The big acid test of a band is you play the new music live. I know a lot of the audience hasn’t heard much of it because they can only have really heard “Lucifer”, which we kind of released as a teaser track on the internet. You could listen to it for a limited period of time but nobody could download it. And then obviously “For The Animals” has been released as what people would call a single, whatever that means these days (laughs). But now stuff is out and people are hearing it on the radio and on the internet and obviously on YouTube. These days people can see us playing some of the new songs cause we did them at SXSW in March. And the songs went down great so we’re very enthusiastic. You know the last thing you want to do is play songs from the new album and people are like, “Oh dear, play a hit, this is killing me.” (laughs). But that happens. I’ve been in the crowd when bands do that. So we try and mix it up.
We think the new songs are really strong and exciting and I think we’ve made the album that the Cult fans wanted us to make and I think as a result it’s going to be good fun times playing the new songs. It invigorates the band. There are certain songs of The Cult that I never mind playing, like “She Sells Sanctuary” or “Rain”. I could play those songs forever. But there are certain other songs from certain periods that while people might like them, I’m not personally as crazy about playing them. It just depends. So it’s great to have new music and have a tour and a new purpose to go out there. Obviously there will be some old hits thrown in and mixed up in the bag but it should be a fun night out. We’ve got two great opening acts so it’s a nice package. People get good value for money. We’ve got a lead singer who has changed gender in Against Me, so that’s an exciting thing. Never could have a simple tour with The Cult (laughs)Do you have a favorite song on the new record that you’re looking forward to playing live?
I like playing “Honey From A Knife” cause it’s just like the kind of punk rock/rock & roll song. I like playing all of them, really. I mean, “Lucifer” is a bit of a work out for me. It’s very busy on the guitar so I don’t get a lot of chance to kick back and relax. But we got to do that. I like playing a song called “Embers”, which is included on the album package, not on the plain album. But I enjoy playing that one cause it’s really quiet and I get to kind of play some introspective guitar. I really look forward to that every night, like, “Oh it’s coming up, I can take a breather,” (laughs) cause I like loud guitar music as much as the next fellow but for me it’s nice to be able to play that one and actually not be such a punch in the face type of deal.
So is touring what you have planned for the rest of the year?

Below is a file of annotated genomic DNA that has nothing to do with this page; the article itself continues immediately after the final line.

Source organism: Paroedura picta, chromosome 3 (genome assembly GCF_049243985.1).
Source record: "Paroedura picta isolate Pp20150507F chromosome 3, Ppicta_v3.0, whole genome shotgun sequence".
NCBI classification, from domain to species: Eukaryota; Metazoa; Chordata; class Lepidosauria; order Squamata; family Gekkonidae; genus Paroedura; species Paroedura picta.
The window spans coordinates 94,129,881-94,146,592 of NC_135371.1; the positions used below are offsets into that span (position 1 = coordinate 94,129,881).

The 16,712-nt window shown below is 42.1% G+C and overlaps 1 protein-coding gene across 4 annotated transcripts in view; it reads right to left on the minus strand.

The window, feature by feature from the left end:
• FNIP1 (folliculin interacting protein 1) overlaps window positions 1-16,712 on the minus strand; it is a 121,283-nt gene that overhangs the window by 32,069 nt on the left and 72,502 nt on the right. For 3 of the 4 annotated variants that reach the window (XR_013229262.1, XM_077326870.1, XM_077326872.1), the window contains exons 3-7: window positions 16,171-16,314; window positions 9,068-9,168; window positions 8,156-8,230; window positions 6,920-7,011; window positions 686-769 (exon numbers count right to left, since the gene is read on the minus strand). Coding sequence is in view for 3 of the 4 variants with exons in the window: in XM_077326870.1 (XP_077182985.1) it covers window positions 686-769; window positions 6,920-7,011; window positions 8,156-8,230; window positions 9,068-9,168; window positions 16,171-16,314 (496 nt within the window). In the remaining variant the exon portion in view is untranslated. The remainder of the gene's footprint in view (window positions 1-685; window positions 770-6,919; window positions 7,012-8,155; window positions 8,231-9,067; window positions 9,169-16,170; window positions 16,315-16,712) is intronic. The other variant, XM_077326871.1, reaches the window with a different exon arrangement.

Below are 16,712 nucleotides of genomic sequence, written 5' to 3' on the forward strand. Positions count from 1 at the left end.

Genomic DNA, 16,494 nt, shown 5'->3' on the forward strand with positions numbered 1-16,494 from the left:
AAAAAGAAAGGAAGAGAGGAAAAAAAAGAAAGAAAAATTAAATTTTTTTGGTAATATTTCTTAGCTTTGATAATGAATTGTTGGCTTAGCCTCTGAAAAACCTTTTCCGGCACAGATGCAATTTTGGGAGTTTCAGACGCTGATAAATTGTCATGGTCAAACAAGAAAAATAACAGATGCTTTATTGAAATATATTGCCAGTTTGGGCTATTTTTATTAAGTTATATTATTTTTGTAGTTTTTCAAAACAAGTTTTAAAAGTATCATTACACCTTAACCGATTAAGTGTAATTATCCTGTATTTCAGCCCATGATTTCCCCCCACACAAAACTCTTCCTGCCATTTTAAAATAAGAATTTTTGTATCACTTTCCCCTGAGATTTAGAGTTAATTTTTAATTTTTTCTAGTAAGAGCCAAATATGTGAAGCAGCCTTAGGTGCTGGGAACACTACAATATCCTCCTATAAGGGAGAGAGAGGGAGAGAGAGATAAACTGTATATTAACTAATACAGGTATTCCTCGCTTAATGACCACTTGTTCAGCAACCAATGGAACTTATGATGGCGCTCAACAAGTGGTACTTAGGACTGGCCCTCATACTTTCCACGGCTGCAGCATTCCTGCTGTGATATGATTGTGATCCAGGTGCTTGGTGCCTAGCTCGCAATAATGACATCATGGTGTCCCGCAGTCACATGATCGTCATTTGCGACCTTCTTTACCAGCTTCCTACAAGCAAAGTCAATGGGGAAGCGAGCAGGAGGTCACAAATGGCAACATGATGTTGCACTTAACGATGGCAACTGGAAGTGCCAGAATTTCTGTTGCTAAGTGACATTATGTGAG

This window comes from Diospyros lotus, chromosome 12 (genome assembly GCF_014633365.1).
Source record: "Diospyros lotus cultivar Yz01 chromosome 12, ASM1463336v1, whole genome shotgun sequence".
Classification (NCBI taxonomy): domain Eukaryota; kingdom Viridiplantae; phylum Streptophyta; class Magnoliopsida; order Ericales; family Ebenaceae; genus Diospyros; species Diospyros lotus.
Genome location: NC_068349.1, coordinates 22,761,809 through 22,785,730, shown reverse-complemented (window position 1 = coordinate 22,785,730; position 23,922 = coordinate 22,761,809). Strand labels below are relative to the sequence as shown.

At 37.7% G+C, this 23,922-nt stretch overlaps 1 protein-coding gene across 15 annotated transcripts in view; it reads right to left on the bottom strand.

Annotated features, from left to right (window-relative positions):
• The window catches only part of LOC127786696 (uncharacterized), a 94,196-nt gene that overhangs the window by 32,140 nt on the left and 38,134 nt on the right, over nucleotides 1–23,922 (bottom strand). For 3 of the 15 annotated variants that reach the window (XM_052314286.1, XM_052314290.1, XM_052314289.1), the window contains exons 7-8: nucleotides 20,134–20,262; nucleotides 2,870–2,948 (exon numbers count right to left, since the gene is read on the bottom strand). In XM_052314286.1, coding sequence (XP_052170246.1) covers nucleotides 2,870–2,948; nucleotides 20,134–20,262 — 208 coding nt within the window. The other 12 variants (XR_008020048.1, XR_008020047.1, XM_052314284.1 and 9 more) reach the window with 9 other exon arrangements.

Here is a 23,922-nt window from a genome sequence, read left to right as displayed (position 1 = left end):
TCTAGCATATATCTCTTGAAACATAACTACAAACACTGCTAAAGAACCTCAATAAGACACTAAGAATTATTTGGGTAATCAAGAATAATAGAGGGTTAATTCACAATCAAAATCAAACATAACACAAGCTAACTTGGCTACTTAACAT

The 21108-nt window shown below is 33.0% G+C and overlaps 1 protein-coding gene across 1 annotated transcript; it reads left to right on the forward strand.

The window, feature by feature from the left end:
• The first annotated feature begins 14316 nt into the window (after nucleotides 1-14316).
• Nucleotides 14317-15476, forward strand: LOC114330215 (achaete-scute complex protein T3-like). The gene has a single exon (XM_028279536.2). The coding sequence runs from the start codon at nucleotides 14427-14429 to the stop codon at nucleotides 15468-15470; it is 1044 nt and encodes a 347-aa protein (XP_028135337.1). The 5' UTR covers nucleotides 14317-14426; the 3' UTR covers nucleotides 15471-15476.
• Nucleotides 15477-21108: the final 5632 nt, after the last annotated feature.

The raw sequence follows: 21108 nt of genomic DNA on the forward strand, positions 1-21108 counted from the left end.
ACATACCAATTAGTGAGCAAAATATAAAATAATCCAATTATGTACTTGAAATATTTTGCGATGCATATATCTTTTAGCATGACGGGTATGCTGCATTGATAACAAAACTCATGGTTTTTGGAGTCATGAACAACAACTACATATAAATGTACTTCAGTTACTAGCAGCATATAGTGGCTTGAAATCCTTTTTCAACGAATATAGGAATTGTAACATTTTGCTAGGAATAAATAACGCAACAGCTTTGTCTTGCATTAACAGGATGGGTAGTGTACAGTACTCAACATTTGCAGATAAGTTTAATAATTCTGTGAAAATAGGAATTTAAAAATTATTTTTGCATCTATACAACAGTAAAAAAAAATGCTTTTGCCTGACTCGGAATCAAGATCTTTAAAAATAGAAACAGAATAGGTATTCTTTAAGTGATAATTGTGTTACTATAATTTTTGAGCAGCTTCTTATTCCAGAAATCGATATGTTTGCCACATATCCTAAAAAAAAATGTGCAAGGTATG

Well, I think so. We’ve got a few months of it. We should be thankful that people really want to come see us so hopefully we can keep it going for a while. I’d like to come up with a really exciting answer, like we’re all going to get on a capsule and orbit the Earth (laughs) but you make a record and then you go out and play it and you take it to Serbia, you take it to Romania, you know what I mean. And you have to connect with the Cult fans and we’ll be in Portugal, we’ll be everywhere; Australia and New Zealand early next year probably. The usual. It’s what everybody does if you’re lucky enough to be able to go out and play and people want to see you.
I like doing festivals, enjoy the juxtaposition. It’s inconvenient as a musician because you sometimes have to compromise how long you can play and what soundcheck, if any, you get. There are a lot of compromises at festivals but I love playing with different musicians and playing to crowds that might not be Cult fans and seeing the reactions and mixing that up with regular Cult gigs, which is kind of playing the home game, you know. You pretty much know everybody through the door is going to like what you do unless you really suck and we don’t (laughs) so that is usually going to be good. Then it’s a question of how good can we make the night, how special can we make it, and that’s the challenge there. So I look forward to all that stuff. I could take or leave traveling. Flying sucks these days, it’s no fun. I mean, it’s the worst. It used to be fun and I used to look forward to great airports and planes, brilliant, we can have a laugh, it’ll be great (laughs) and now it sucks.Is there anything you would like to say to all your fans who have stuck by you for all these years?
What I would like to say to the fans? I’d just like to give them all a big cuddle. Thanks for being there and one long big group hug. We should have a big Cult cuddle time (laughs). And we have a great new album out. It’s been a couple of years getting it together but I’m excited and hopefully we can keep that energy going. Next week we sit down with Leigh Kakaty and Matt DiRito of Pop Evil.